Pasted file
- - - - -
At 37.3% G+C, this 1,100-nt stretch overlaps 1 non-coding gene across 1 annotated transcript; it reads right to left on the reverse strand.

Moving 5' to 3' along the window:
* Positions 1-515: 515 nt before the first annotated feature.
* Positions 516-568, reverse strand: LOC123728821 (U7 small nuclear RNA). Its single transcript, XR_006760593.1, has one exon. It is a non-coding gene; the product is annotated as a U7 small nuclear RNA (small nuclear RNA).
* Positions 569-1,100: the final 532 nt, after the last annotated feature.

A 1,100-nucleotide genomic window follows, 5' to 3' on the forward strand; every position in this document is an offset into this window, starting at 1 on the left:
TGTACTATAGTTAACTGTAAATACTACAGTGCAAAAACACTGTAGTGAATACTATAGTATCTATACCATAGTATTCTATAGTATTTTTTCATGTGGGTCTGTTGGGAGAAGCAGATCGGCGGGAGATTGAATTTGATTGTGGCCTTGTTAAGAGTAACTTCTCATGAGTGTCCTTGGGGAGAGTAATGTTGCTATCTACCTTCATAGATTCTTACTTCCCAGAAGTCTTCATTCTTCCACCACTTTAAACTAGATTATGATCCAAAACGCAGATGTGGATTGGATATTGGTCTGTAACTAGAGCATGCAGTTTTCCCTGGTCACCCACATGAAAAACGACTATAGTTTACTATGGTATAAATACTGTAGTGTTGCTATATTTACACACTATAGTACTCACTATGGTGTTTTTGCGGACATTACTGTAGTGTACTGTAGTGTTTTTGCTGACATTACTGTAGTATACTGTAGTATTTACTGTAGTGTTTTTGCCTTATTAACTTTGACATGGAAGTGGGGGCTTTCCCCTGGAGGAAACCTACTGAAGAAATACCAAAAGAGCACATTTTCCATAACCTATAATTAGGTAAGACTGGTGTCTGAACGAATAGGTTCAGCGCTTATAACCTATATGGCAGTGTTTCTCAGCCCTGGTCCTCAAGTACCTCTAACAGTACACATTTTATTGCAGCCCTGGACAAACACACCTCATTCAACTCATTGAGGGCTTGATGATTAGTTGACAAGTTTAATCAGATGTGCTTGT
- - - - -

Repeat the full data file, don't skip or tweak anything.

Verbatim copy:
At 37.3% G+C, this 1,100-nt stretch overlaps 1 non-coding gene across 1 annotated transcript; it reads right to left on the reverse strand.

Moving 5' to 3' along the window:
* Positions 1-515: 515 nt before the first annotated feature.
* Positions 516-568, reverse strand: LOC123728821 (U7 small nuclear RNA). Its single transcript, XR_006760593.1, has one exon. It is a non-coding gene; the product is annotated as a U7 small nuclear RNA (small nuclear RNA).
* Positions 569-1,100: the final 532 nt, after the last annotated feature.

A 1,100-nucleotide genomic window follows, 5' to 3' on the forward strand; every position in this document is an offset into this window, starting at 1 on the left:
TGTACTATAGTTAACTGTAAATACTACAGTGCAAAAACACTGTAGTGAATACTATAGTATCTATACCATAGTATTCTATAGTATTTTTTCATGTGGGTCTGTTGGGAGAAGCAGATCGGCGGGAGATTGAATTTGATTGTGGCCTTGTTAAGAGTAACTTCTCATGAGTGTCCTTGGGGAGAGTAATGTTGCTATCTACCTTCATAGATTCTTACTTCCCAGAAGTCTTCATTCTTCCACCACTTTAAACTAGATTATGATCCAAAACGCAGATGTGGATTGGATATTGGTCTGTAACTAGAGCATGCAGTTTTCCCTGGTCACCCACATGAAAAACGACTATAGTTTACTATGGTATAAATACTGTAGTGTTGCTATATTTACACACTATAGTACTCACTATGGTGTTTTTGCGGACATTACTGTAGTGTACTGTAGTGTTTTTGCTGACATTACTGTAGTATACTGTAGTATTTACTGTAGTGTTTTTGCCTTATTAACTTTGACATGGAAGTGGGGGCTTTCCCCTGGAGGAAACCTACTGAAGAAATACCAAAAGAGCACATTTTCCATAACCTATAATTAGGTAAGACTGGTGTCTGAACGAATAGGTTCAGCGCTTATAACCTATATGGCAGTGTTTCTCAGCCCTGGTCCTCAAGTACCTCTAACAGTACACATTTTATTGCAGCCCTGGACAAACACACCTCATTCAACTCATTGAGGGCTTGATGATTAGTTGACAAGTTTAATCAGATGTGCTTGT